COMPare: a Prospective Cohort Study Correcting and Monitoring 58 Misreported Trials in Real Time
Discrepancies between pre-specified and reported outcomes are an important source of bias in trials. Despite legislation, guidelines and public commitments on correct reporting from journals, outcome misreporting continues to be prevalent. We aimed to document the extent of misreporting, establish whether it was possible to publish correction letters on all misreported trials as they were published, and monitor responses from editors and trialists to understand why outcome misreporting persists despite public commitments to address it.
Advance knowledge in service of equitable and open scholarship is the mission of the Center for Research on Equitable and Open Scholarship. CREOS seeks evidence about the best ways disparate communities can participate in scholarship with minimal bias or barriers.
Gender and Precarious Research Careers. A Comparative Analysis.
Gender and Precarious Research Careers aims to advance the debate on the process of precarisation in higher education and its gendered effects, and springs from a three-year research project across institutions in seven European countries. Examining gender asymmetries in academic and research organisations, this insightful volume focuses particularly on early careers. It centres both on STEM disciplines (Science, Technology, Engineering and Mathematics) and SSH (Social Science and Humanities) fields.
"Blacklists" and "Whitelists" to Tackle Predatory Publishing: A Cross-Sectional Comparison and Thematic Analysis
Despite growing awareness of predatory publishing and research on its market characteristics, the defining attributes of fraudulent journals remain controversial. The authors aimed to develop a better understanding of quality criteria for scholarly journals by analysing journals and publishers indexed in blacklists of predatory journals and whitelists of legitimate journals and the lists’ inclusion criteria.
Accurately Analysing Diversity in Research - Digital Science
This article by Dr Hélène Draux, Research Data Scientist at Digital Science, and Dr Suze Kundu, Head of Public Engagement at Digital Science takes note of 11th February, the annual International Day of Women and Girls in Science.
PLOS Provides Feedback on the Implementation of Plan S | The Official PLOS Blog
PLOS welcomes Plan S as a 'decisive step towards the realisation of full open access'1, in particular the push it provides towards realization of a research process based on the principles of open science.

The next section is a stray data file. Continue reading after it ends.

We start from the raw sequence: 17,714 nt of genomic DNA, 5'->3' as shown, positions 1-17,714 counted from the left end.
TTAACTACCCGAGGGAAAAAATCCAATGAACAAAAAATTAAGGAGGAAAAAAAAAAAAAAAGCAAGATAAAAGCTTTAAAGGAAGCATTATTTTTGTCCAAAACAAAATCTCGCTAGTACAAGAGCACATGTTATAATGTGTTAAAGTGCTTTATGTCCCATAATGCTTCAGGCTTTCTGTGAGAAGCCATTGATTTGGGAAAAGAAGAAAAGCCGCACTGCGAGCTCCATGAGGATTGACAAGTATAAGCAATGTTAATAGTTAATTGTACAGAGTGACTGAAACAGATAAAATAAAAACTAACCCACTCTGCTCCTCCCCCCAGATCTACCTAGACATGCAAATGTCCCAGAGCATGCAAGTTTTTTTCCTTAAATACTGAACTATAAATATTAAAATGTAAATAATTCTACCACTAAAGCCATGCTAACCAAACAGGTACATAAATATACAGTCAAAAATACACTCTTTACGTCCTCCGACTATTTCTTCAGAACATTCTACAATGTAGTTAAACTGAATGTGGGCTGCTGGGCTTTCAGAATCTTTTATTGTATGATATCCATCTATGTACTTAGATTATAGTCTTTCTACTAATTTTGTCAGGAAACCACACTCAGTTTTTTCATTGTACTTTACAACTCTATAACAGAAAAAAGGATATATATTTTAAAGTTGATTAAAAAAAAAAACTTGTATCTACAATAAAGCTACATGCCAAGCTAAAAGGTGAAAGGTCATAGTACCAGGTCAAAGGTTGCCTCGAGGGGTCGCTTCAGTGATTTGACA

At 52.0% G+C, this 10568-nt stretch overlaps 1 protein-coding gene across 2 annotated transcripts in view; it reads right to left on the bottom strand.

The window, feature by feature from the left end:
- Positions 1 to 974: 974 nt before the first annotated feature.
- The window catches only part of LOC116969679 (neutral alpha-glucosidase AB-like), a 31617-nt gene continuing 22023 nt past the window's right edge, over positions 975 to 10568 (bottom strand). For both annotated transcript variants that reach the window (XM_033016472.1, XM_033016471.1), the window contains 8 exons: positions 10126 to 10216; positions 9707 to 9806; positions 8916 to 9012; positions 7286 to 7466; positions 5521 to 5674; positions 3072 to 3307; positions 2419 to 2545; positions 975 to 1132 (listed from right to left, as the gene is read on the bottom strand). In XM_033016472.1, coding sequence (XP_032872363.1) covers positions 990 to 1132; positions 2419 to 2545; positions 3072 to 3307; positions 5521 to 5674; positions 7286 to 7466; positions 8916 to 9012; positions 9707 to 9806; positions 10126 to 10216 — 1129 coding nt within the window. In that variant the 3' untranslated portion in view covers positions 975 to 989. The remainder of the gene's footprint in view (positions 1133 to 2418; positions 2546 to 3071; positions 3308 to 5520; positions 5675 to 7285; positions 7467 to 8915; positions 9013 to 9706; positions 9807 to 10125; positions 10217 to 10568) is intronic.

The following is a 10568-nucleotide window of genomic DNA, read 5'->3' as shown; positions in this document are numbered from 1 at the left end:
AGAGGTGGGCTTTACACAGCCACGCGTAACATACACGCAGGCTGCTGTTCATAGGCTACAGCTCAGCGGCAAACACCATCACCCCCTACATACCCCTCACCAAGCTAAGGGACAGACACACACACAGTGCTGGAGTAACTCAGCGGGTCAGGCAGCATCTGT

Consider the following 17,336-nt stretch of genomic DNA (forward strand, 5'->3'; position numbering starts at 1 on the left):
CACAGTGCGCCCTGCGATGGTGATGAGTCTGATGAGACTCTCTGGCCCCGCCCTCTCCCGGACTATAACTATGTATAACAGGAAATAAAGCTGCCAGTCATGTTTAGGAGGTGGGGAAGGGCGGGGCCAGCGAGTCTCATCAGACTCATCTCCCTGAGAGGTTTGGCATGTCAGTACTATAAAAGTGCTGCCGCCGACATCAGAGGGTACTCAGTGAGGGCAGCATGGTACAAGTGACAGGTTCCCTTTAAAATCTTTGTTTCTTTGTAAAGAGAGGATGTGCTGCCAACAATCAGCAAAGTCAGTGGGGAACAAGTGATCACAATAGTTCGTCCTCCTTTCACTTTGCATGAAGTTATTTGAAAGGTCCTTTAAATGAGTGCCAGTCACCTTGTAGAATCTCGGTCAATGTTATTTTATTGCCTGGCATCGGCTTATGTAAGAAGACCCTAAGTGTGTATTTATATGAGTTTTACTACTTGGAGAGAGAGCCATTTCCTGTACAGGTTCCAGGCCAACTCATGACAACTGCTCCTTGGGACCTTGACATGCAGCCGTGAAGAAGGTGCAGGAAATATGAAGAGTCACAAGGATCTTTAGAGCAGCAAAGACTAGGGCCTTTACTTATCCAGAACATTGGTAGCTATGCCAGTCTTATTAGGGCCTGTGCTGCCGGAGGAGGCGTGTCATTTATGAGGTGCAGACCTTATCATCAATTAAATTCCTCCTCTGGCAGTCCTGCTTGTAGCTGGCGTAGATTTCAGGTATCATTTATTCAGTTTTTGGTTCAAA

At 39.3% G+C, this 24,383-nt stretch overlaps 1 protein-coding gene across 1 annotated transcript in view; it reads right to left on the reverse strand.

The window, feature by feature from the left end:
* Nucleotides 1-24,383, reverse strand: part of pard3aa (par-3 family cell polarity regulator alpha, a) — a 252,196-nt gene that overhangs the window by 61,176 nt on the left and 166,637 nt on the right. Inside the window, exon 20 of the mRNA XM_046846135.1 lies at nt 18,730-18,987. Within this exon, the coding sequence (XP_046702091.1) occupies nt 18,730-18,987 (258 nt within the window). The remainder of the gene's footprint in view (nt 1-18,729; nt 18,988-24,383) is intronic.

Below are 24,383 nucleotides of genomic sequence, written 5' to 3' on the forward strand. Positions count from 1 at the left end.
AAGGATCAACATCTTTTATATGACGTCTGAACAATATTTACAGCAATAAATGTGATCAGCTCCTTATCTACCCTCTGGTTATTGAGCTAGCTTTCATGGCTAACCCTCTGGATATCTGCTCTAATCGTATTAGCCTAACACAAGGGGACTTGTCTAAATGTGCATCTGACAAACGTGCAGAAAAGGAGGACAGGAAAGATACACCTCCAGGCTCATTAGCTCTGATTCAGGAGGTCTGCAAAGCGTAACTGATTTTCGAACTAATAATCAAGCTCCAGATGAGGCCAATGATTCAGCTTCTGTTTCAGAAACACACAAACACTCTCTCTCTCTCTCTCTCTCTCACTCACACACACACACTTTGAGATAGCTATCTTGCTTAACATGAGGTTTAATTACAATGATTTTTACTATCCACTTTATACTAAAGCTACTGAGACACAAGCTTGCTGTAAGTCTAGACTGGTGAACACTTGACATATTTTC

February 11 was the International Day of Women and Girls in Science. This year, it was marked by a joint statement celebrating women’s achievements in science from Europe’s eight EIROforum laboratories.
Where Do Our Graduates Go? A Toolkit for Retrospective and Ongoing Career Outcomes Data Collection for Biomedical PhD Students and Postdoctoral Scholars
Universities are at long last undertaking efforts to collect and disseminate information about student career outcomes, after decades of calls to action. Organizations such as Rescuing Biomedical Research and Future of Research brought this issue to the forefront of graduate education, and the second Future of Biomedical Graduate and Postdoctoral Training conference (FOBGAPT2) featured the collection of career outcomes data in its final recommendations, published in this journal (Hitchcock et al., 2017). More recently, 26 institutions assembled as the Coalition for Next Generation Life Science, committing to ongoing collection and dissemination of career data for both graduate and postdoc alumni. A few individual institutions have shared snapshots of the data in peer-reviewed publications (Mathur et al., 2018; Silva, des Jarlais, Lindstaedt, Rotman, Watkins, 2016) and on websites. As more and more institutions take up this call to action, they will now be looking for tools, protocols, and best practices for ongoing career outcomes data collection, management, and dissemination. Here, we describe UCSF's experiences in conducting a retrospective study, and in institutionalizing a methodology for annual data collection and dissemination. We describe and share all tools we have developed, and we provide calculations of the time and resources required to accomplish both retrospective studies and annual updates. We also include broader recommendations for implementation at your own institutions, increasing the feasibility of this endeavor.